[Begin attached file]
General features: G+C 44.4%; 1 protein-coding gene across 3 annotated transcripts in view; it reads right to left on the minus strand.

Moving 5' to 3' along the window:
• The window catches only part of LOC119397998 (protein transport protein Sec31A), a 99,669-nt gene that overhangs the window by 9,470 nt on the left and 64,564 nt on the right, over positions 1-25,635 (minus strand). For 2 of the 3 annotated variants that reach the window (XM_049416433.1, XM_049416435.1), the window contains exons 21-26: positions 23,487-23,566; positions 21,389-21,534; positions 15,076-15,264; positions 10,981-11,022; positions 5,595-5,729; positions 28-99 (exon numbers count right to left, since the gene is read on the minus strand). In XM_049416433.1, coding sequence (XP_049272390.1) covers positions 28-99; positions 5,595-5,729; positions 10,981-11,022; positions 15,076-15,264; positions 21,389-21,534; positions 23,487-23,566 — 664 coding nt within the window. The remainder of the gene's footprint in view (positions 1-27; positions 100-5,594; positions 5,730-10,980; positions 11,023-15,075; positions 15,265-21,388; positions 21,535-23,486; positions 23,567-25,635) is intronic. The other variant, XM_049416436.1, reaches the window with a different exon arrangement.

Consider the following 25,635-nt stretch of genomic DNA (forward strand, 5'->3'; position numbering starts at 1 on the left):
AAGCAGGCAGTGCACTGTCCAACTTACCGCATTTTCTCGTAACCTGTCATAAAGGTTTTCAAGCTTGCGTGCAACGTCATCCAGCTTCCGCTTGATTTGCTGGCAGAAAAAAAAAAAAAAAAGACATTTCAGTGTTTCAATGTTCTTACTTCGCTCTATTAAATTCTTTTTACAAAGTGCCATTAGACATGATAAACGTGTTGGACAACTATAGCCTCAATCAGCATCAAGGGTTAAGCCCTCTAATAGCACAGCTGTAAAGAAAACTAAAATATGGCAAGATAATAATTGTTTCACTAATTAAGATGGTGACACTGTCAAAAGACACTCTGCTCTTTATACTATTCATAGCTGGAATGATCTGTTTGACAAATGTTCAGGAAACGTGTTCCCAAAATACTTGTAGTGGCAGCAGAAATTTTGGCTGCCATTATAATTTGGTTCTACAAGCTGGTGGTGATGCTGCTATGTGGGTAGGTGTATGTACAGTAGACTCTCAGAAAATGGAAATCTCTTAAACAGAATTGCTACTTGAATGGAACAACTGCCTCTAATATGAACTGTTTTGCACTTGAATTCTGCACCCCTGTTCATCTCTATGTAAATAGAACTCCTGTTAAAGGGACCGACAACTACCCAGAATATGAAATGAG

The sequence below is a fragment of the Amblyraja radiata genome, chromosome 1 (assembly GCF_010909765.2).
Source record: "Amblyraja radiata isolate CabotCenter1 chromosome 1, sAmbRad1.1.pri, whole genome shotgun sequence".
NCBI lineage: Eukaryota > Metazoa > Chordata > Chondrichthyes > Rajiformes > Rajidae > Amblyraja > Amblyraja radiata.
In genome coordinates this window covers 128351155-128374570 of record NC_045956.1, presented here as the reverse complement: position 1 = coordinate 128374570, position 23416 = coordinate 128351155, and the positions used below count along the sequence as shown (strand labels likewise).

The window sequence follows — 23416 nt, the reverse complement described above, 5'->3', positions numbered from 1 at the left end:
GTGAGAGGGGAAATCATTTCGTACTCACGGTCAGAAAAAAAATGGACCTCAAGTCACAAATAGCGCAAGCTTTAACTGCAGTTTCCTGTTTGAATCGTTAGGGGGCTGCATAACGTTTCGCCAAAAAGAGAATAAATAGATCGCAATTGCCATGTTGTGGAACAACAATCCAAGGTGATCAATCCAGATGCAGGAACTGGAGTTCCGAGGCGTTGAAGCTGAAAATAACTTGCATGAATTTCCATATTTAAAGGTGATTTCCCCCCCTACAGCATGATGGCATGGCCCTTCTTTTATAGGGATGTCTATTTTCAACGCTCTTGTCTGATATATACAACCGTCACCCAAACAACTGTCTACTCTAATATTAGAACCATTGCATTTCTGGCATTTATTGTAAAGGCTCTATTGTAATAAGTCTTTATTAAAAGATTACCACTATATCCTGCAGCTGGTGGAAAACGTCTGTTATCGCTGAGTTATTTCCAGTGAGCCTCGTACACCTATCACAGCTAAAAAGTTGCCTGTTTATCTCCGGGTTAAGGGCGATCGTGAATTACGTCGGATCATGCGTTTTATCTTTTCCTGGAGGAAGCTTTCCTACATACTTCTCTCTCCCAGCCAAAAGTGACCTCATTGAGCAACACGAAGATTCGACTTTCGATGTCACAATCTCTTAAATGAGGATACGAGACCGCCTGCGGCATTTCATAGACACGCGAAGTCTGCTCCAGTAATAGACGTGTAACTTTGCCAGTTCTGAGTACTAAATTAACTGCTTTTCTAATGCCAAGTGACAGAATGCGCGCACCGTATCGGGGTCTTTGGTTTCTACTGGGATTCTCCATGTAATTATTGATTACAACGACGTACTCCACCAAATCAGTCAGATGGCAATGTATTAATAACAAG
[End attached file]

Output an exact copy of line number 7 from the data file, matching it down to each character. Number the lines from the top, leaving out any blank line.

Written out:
Source record: "Amblyraja radiata isolate CabotCenter1 chromosome 1, sAmbRad1.1.pri, whole genome shotgun sequence".